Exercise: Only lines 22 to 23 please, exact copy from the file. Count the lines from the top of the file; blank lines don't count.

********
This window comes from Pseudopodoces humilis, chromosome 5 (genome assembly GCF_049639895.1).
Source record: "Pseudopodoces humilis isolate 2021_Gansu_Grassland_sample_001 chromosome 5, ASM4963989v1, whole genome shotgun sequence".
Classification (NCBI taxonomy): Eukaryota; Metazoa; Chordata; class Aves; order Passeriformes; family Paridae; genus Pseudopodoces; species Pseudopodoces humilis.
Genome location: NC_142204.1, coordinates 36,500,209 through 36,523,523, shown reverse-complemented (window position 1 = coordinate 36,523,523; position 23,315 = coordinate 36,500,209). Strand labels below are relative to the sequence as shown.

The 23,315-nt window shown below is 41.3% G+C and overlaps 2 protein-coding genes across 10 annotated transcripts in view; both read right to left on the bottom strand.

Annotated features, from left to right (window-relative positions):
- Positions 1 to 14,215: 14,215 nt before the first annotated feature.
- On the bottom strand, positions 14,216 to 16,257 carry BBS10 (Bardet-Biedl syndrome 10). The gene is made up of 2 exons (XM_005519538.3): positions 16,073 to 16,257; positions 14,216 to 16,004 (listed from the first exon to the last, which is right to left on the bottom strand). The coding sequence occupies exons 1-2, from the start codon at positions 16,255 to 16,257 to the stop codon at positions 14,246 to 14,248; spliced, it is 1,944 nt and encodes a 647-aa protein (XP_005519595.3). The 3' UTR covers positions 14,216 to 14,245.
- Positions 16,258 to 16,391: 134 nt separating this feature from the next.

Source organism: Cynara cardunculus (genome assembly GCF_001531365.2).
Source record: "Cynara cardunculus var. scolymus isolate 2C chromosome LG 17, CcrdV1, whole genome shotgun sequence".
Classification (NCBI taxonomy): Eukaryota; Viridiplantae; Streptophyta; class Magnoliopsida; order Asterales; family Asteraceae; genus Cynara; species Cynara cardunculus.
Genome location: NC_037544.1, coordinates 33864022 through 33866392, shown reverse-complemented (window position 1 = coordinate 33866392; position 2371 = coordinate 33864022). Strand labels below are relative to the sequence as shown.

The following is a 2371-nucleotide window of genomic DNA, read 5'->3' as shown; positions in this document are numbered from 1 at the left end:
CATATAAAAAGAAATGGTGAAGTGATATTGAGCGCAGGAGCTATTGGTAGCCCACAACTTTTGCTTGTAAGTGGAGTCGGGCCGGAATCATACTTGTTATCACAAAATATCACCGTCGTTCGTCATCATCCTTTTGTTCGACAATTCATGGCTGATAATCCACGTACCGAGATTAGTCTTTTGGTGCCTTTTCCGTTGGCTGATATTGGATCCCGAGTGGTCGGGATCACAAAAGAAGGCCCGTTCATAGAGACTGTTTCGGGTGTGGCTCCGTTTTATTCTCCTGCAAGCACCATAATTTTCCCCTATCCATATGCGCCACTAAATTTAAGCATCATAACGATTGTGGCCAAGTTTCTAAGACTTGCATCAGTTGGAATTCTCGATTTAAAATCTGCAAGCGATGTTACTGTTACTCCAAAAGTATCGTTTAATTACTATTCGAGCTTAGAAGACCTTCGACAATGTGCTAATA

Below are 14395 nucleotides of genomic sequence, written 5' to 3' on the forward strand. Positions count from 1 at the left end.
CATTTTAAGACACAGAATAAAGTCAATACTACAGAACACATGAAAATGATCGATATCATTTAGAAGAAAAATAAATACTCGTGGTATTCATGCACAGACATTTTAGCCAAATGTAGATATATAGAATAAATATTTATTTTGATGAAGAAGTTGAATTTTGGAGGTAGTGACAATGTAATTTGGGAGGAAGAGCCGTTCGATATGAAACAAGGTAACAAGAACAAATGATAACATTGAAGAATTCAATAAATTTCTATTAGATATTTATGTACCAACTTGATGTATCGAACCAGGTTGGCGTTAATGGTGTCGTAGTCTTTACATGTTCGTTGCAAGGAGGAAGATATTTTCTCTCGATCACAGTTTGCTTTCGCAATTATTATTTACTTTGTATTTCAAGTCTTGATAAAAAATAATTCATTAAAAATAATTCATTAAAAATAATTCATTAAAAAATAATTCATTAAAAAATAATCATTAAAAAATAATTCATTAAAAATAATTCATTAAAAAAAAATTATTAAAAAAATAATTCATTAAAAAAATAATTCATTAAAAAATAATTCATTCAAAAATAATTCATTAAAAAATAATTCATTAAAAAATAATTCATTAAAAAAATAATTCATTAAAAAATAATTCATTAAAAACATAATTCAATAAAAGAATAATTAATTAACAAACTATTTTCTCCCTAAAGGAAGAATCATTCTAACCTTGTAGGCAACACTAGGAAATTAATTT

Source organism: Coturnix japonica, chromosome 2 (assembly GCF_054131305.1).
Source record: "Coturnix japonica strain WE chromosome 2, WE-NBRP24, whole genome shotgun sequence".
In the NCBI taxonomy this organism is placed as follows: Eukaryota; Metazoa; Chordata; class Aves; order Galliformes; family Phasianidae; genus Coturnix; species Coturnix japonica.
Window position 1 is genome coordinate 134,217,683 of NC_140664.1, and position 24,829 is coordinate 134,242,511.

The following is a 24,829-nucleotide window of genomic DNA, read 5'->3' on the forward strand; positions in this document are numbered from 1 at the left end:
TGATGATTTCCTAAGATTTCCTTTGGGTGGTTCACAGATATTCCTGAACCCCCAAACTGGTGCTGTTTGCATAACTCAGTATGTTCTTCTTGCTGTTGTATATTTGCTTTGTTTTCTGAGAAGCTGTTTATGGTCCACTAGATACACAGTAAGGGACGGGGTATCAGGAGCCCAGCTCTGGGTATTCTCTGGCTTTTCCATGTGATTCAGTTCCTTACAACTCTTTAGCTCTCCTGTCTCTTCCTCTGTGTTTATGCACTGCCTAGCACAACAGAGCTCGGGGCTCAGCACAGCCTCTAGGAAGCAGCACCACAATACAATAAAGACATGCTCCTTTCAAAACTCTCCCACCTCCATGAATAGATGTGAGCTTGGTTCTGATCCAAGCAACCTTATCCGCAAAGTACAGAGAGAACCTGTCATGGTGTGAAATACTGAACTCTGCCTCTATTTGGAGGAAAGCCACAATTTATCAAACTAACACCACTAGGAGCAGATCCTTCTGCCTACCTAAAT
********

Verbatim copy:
The following is a 24,829-nucleotide window of genomic DNA, read 5'->3' on the forward strand; positions in this document are numbered from 1 at the left end:
TGATGATTTCCTAAGATTTCCTTTGGGTGGTTCACAGATATTCCTGAACCCCCAAACTGGTGCTGTTTGCATAACTCAGTATGTTCTTCTTGCTGTTGTATATTTGCTTTGTTTTCTGAGAAGCTGTTTATGGTCCACTAGATACACAGTAAGGGACGGGGTATCAGGAGCCCAGCTCTGGGTATTCTCTGGCTTTTCCATGTGATTCAGTTCCTTACAACTCTTTAGCTCTCCTGTCTCTTCCTCTGTGTTTATGCACTGCCTAGCACAACAGAGCTCGGGGCTCAGCACAGCCTCTAGGAAGCAGCACCACAATACAATAAAGACATGCTCCTTTCAAAACTCTCCCACCTCCATGAATAGATGTGAGCTTGGTTCTGATCCAAGCAACCTTATCCGCAAAGTACAGAGAGAACCTGTCATGGTGTGAAATACTGAACTCTGCCTCTATTTGGAGGAAAGCCACAATTTATCAAACTAACACCACTAGGAGCAGATCCTTCTGCCTACCTAAAT